Yipeee! Got My 1st HD Cam (HV30) -- Thanks :o)

Soniclight wrote on 12/27/2008, 4:11 PM
Just hit "complete transaction" at B&H.

I've been bugging some of you over the last couple of years on this common recurring question of "What should I get since I'm on pauper-ish budget?" Many of you here as well as my own rather neurotic online research, i.e. CamcorderInfo, etc. finally helped me decide.

And, OK... so did the steep holiday price reduction ($800 down to $539.95).

So thanks for your help.

Now I'm finally in the "big boys and girls league" :o) (Well, not really - one Pentium D computer, one NLE in a one-bedroom apartment doeseth not a pro studio make).

But hey, it's progress and I'm freakin' woo-woo jazzed.
Or to put in Austin Powers-ese...

"Oh, yeah, baby! That's groovy, baby."


daryl wrote on 12/27/2008, 4:18 PM
Congrats Soniclight! Excellent choice, you'll get a lot of good video with that camera.
Seth wrote on 12/27/2008, 4:25 PM
Well Merry Christmas and Happy New Year! Remember to join the HV20/30 forum at www.hv20.com There are a metric tonne of Vegas Pro users over there to get you up to speed on things like pull-down removal, achieving a good look for your projects, etc.
richard-amirault wrote on 12/27/2008, 4:40 PM
Now I'm finally in the "big boys and girls league"

Hmmm .. so my $2000 Canon GL2 is not in the "big boys league" because it's not HD?

Actually .. I don't think it is ... it takes a *lot* more than just HD or a 2 grand 3 chip camera to be in the "big boys league"

PS I hope you got an extra battery or two with that camera .. then there's a decent tripod ... external mic ...and ??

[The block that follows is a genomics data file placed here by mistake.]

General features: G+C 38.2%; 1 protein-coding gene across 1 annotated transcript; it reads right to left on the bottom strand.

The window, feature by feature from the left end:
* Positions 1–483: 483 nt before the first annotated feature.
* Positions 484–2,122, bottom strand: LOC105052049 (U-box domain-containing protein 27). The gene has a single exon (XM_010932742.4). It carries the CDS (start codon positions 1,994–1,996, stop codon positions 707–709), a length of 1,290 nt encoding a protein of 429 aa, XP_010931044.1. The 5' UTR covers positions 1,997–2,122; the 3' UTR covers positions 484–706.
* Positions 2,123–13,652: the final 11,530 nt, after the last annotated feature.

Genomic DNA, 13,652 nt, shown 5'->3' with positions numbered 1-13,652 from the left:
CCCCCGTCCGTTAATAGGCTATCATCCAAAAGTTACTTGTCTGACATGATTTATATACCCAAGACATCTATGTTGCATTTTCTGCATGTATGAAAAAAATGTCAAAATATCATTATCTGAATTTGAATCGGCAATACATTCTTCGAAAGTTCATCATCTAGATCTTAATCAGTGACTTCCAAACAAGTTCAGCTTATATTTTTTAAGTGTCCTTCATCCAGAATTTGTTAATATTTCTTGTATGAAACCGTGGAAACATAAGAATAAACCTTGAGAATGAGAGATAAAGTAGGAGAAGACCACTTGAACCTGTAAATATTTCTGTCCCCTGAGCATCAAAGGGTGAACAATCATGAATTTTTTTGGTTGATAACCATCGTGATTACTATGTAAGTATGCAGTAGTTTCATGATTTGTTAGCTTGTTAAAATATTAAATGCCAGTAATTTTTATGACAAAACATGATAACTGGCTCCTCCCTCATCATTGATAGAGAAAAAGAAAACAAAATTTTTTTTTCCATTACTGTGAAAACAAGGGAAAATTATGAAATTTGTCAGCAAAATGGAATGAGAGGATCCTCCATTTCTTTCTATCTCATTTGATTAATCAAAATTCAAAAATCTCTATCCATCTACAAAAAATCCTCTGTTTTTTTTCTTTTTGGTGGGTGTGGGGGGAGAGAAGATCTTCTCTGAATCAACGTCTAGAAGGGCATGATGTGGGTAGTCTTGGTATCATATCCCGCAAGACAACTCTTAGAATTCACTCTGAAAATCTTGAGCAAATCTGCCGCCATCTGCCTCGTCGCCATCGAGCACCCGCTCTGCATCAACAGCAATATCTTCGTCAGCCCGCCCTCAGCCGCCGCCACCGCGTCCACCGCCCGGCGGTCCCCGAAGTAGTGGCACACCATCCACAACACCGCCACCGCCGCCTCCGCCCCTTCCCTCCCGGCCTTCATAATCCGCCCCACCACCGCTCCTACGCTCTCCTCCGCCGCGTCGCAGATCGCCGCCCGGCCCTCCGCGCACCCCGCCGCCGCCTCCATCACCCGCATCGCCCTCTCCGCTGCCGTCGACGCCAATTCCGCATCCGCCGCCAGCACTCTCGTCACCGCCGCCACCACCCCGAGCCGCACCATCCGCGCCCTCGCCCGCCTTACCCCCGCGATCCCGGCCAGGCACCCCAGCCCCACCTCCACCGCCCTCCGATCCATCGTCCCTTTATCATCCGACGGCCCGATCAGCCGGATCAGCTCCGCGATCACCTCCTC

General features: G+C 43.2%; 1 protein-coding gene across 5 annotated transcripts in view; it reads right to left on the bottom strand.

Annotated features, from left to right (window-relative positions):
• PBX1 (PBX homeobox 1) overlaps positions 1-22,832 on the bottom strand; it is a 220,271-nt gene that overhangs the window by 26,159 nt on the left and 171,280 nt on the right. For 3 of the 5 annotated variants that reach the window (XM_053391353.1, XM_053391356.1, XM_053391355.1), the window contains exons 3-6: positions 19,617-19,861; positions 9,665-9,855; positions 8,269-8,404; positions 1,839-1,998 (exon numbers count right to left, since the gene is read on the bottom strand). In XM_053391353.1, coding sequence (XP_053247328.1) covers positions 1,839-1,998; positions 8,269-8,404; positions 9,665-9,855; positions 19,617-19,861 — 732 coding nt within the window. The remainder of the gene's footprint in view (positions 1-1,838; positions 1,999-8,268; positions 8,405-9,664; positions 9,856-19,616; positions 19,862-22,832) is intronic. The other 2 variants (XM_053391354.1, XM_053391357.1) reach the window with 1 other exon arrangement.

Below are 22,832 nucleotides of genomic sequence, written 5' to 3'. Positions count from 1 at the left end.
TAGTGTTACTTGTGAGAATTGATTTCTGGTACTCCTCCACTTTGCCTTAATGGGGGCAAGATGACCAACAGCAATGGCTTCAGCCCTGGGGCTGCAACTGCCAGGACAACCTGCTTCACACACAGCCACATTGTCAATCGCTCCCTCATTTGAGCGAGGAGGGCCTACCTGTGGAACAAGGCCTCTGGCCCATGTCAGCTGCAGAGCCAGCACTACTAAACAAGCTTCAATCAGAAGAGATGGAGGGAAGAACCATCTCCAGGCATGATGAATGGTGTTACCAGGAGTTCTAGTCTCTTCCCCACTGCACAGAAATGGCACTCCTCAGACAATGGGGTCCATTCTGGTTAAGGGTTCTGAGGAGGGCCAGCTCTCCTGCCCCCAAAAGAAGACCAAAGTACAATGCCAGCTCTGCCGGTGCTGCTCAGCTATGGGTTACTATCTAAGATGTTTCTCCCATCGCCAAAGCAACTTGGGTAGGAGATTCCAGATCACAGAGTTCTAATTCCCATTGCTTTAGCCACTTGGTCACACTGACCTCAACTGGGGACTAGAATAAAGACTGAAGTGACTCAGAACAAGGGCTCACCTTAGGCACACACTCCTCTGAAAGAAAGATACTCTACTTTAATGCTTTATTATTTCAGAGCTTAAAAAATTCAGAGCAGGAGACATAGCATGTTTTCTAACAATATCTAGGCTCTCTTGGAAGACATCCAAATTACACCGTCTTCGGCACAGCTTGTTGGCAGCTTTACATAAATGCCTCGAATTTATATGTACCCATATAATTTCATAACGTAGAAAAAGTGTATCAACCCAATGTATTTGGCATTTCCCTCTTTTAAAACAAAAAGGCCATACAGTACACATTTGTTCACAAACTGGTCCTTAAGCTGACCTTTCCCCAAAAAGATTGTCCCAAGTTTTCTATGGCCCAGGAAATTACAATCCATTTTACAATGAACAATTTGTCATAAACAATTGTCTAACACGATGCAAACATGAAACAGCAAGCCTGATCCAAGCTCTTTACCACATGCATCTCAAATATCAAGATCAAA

Yoyodyne wrote on 12/27/2008, 4:59 PM
Congrats soniclight. Be warned though, an HD camera is no friend to your wallet :)
Soniclight wrote on 12/27/2008, 5:26 PM
Thanks, y'all.

Brighterside said, "Hmmm .. so my $2000 Canon GL2 is not in the "big boys league" because it's not HD?"

Not an issue of HD -- more of a personal situation comment:

--- All I have (until UPS arrives :o) is a basic 2001 consumer model JVC SD floor model I bought new for USD $120 back in '03. Just getting a "real" camera with which I can do some nice looking work is big-league to me.

My JVC is a sweet and good looking camera, but it's more of a webcam with muscle. But lousy in low-light which is my specialty.
And it's been good to me, too, but time to move on, cuz...

Up to now, the only way I could explore what I would do with a decent camera was working with good resolution stills + ParticleIllusion + WorldWind (NASA).

I need to shoot some freakin' footage too - lol.
farss wrote on 12/27/2008, 5:45 PM
Making a decision is always the hardest part.

Now go buy some daylight CFLs and start collecting discarded light fixtures. Add a roll of Cinefoil and some C47s (aka pegs) and you're good to go. All up that'll cost you another $100. It'll make a HUGE difference to your image quality.

Earl_J wrote on 12/27/2008, 6:32 PM
Congratulations, SL. . .
I'm happy for you, and the progress you've made by going to HD.
Disregard all the poo-poo comments and enjoy the moment.
If you've been at it a while, you probably have the stuff you'll need to make better movies ... lights, sound equipment, etc.

I think you made a good choice with the Canon.

Enjoy. . . bring some highlights over to viddler and share them with us... HD video is supposed to look better at SD resolution also. . .

Until that time. . . Earl J.
ushere wrote on 12/27/2008, 7:30 PM
enjoy - but remember, the more you shoot, the more you have to review to edit ;-)
Soniclight wrote on 12/27/2008, 7:41 PM
Bob, ye sayeth onto me...

"Now go buy some daylight CFLs and start collecting discarded light fixtures. Add a roll of Cinefoil and some C47s (aka pegs) and you're good to go. All up that'll cost you another $100. It'll make a HUGE difference to your image quality.